What’s in your mail?

Our mailbox is out by the street. The mail is delivered by a mail truck. Our mail carrier is usually an African-American lady who, when I see her, is very congenial. I don’t know if I would be if I had to drive up and down streets in a truck with an open door, stopping every few houses to get out and deliver a package to the door, many times of an empty house, having to bring it back to the truck and write a note to the house’s occupant that they missed the delivery of their package.

Over the years, our mail has become less and less, and because I order few things online for home delivery, we seldom get those packages or the notices of their delivery. Today’s mail, like so much of it any more, was all requesting me to part with my money–a JJill catalog, two offers for credit cards, and a request for a donation to a worthy cause. Some days we get no mail at all. The mail carrier just zips right by our box. Unless, of course, I have put mail in the box, and raised the red flag.

We are warned, again and again, to not put outgoing mail in our home mailbox. Too many identity thieves in Fresno. One more thing we are famous for that we would rather not be. I rarely send a check to anyone, but when I do, I usually deposit the envelope in a post office mailbox. But greeting cards, of which I send a pretty steady supply to friends and family, are put in our mailbox. This week I put two get-well cards, a birthday card, and a thank you note in our mailbox.

Many of our neighbors have put in those locking mailboxes so that no one can steal their incoming mail. We still have the old fashioned type that looks like a quonset hut.

Most of our bills are delivered online. As are our bank statements and reports on our pensions. One of us is usually home in the late afternoon when the mail carrier comes by, and we can pick up our mail immediately. I often wave at neighbors who are doing the same thing.

Do you get much mail any more?

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15 responses to “What’s in your mail?

  1. We’re getting less and less mail, too, but most days there’s something there.

  2. We don’t have problems (that I know of) with identity theft here. We live in a small community that is tucked away and has only one entrance/exit. No one has a need to come here except the residence or their guests. I pay bills online, but I do a lot of online shopping, so we get packages and catalogs. So far no problems, but it is something to think about.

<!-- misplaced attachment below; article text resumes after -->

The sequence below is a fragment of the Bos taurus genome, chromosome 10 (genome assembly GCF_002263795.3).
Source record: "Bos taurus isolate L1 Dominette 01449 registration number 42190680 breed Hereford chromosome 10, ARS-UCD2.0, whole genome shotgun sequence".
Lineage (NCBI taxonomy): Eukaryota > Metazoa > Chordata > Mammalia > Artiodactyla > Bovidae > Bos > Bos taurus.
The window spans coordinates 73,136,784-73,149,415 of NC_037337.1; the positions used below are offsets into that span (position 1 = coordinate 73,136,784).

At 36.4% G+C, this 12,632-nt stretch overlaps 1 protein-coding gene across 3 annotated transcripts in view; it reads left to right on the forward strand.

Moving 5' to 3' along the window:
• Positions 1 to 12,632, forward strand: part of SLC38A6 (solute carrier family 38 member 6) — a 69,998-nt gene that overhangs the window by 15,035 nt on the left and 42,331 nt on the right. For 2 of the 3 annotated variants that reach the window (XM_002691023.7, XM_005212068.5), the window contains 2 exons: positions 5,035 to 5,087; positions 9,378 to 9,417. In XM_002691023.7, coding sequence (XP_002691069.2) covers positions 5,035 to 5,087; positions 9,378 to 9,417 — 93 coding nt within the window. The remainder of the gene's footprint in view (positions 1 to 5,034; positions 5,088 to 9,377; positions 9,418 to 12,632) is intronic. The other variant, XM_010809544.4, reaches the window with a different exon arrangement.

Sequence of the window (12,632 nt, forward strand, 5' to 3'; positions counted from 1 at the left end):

3. The only mail I get are ads. I also do all bills online.

  4. I used to get Netflix DVDs but somebody started taking them out of my mailbox, so I quit that. I have a PO box in town and that’s where important mail goes. My apartment mailbox rarely has anything in it of value. Lots of junk, though. 😦

  5. I lived “out in the country” so long that the worst problem with mail boxes was teenagers attacking them them with baseball bats. But then the recession took a big toll on honesty, and mail box theft and much worse replaced vandalism. We learned, in safety meetings, it was better to live in a two story house. Daytime smash and grabbers would prefer a one story house, without the potential of someone upstairs. Anyway, I like my arrangement now, all the boxes in a group, and locked.

    • We’ve had an alarm system on our house for over 20 years. It’s funny, though, because we really have nothing that anyone would want to steal (our tv is over 20 years old!), but I feel much safer with that alarm set.

  6. The first of the month I get lots of mail–mostly bills. I don’t pay many on-line as I’m afraid my computer might crash and I would forget. I get mail everyday–usually catalogs or local store ad papers. Most go in the recycle. No crimes of any kind in this park I live in and not much in our entire County–other than the drunk driver or small fender bender. Most people in town are white, upper middle or professional. Doctor’s, lawyers, professors. It would be rare to see someone of a darker skin shade.

  7. We do get mail, some of it important. Terrible about people robbing the mailboxes.

  8. Almost all our bills now come electronically, except taxes. We still get magazines and mailings from charities and catalogs and the occasional bar mitzvah invitation. The other day I received an actual paper thank-you note!

  9. We still get a lot of mail here in Hawaii.

  10. I’ve gone paperless, except I get packages. Lots and lots of packages because I prefer online shopping for clothes and online is the only way to obtain some of the gluten-free products I use. I get so many packages that I forget what’s been ordered and wonder what’s in the box. I’m sure FedEx and the mail girl wish I’d just go away.

    • You don’t have a Sprouts or Whole Foods near you for gluten-free and/or organic? We only have one Whole Foods in Fresno, and fortunately, it’s on our side of town. There is lots of new homebuilding east of Fresno/Clovis and I wonder where those people will shop for groceries? Home delivery might work for them, too.

  11. Sprouts, yes, but even they don’t carry everything I need.

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